Birmingham and its neighbours have a larger economy than Wales – and should have the same tax raising powers, according to a Commons inquiry.
With the Government handing greater economic freedom to Scotland and Wales, MPs have urged ministers and general election manifesto writers to show the same enthusiasm for devolution across England.
Major urban areas should be allowed greater control over how money is raised and spent in their areas, according to the Commons Communities and Local Government Committee.
It follows a major inquiry in which MPs on the committee, including Rugby MP Mark Pawsey, quizzed council leaders including Philip Atkins, leader of Staffordshire County Council, and Roger Lawrence, leader of Wolverhampton City Council, as well as Stephen Hughes, former chief executive of Birmingham City Council.
Referring to Gross Value Added (GVA), the official measure of economic output, the MPs say in a report: “The UK Government is in the process of granting substantial fiscal devolution to Scotland and Wales. Ministers have therefore accepted the principle of fiscal devolution from Whitehall.
“This prompts the question, if such powers are considered justified and workable in Scotland and Wales, why not in England? Greater Manchester and Greater Birmingham each have a larger GVA than Wales. London has a larger GVA than Scotland, Wales and Northern Ireland combined.
“When the changes for Scotland and Wales take place, England’s local authorities will be left in an increasingly anomalous position, with a little more responsibility for spending than they have now but much less control over taxation than the Scottish Parliament and the Welsh Assembly.”
The committee called on the Government to develop a programme for financial devolution, giving a range of tax raising powers to local authorities including control over business rates, stamp duty, council tax and other smaller taxes and charges, along with greater flexibility to borrow for investment.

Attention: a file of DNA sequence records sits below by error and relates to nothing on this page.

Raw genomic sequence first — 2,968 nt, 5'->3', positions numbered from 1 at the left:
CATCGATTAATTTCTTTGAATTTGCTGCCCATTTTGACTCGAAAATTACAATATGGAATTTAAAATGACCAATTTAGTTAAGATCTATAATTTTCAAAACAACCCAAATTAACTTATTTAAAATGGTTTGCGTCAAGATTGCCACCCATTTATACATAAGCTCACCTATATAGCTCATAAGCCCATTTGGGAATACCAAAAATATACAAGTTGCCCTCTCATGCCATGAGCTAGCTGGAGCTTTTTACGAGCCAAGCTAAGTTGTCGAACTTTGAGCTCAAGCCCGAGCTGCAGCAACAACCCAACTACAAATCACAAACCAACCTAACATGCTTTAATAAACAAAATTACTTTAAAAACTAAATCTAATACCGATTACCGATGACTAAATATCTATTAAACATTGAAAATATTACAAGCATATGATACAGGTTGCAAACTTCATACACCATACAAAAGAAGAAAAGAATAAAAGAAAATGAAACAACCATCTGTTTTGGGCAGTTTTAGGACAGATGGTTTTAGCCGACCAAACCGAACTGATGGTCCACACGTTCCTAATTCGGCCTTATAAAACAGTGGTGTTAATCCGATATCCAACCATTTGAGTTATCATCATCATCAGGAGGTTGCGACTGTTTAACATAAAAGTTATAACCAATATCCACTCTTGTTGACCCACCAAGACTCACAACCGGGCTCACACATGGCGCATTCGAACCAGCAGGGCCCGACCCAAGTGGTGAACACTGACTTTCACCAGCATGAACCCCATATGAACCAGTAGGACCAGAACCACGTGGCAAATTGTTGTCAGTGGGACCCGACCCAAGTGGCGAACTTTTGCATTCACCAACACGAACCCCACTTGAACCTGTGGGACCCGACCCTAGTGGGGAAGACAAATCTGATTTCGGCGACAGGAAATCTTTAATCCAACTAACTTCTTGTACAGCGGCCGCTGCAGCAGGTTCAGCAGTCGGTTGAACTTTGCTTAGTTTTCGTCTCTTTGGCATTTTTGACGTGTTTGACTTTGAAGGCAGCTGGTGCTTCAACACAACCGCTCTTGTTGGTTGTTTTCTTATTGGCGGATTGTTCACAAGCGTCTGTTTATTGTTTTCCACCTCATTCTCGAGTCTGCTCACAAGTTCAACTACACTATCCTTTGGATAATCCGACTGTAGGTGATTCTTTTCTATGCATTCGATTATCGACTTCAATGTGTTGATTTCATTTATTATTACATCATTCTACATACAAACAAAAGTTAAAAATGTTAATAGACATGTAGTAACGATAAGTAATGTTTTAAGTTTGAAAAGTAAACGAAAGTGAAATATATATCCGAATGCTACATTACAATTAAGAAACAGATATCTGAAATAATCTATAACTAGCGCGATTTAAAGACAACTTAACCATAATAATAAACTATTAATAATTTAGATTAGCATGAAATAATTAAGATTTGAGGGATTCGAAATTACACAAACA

Releasing groups of authorities in England from the fiscal grip of Whitehall could re-energise local democracy, boost England’s economic performance and lead to more balanced growth across the country, MPs said.
Committee chair Clive Betts said: “The time has come for government to join with local authorities to push this agenda forward. Together they should work to establish a devolutionary framework which, while addressing need, offers clear incentives and benefits to authorities that take more control of tax and spending.”
He added: “Local areas know best how to stimulate their economies. With a wider range of revenue streams at their disposal, they would be able to invest in infrastructure and projects that mattered locally – without having to rely on or wait for handouts from central government.
“Local people would then reap the rewards through increased tax take which could be reinvested in their areas. In the same vein, if local politicians failed to deliver, they wouldn’t be able to hide behind Whitehall and Eric Pickles.
“The Government should work with groups of local authorities, focused initially on England’s large cities, to break the log-jam stopping local areas from shaping their economic destiny. The public might well ask, when Scotland and Wales are being promised ever greater fiscal devolution, why not England? Devolving these powers is the next step on the path to genuine localism.”
However, the MPs also warn that councils will need to prove they are accountable to the public before they get new tax-raising powers.
There must be “a clear means of scrutinising decisions and holding those with power to account... local people should have a better opportunity to identify and hold those making such decisions to account”.
The MPs said they were not insisting on any particular model but similar arguments have been used by George Osborne, the Chancellor, to make the case for city-region mayors.
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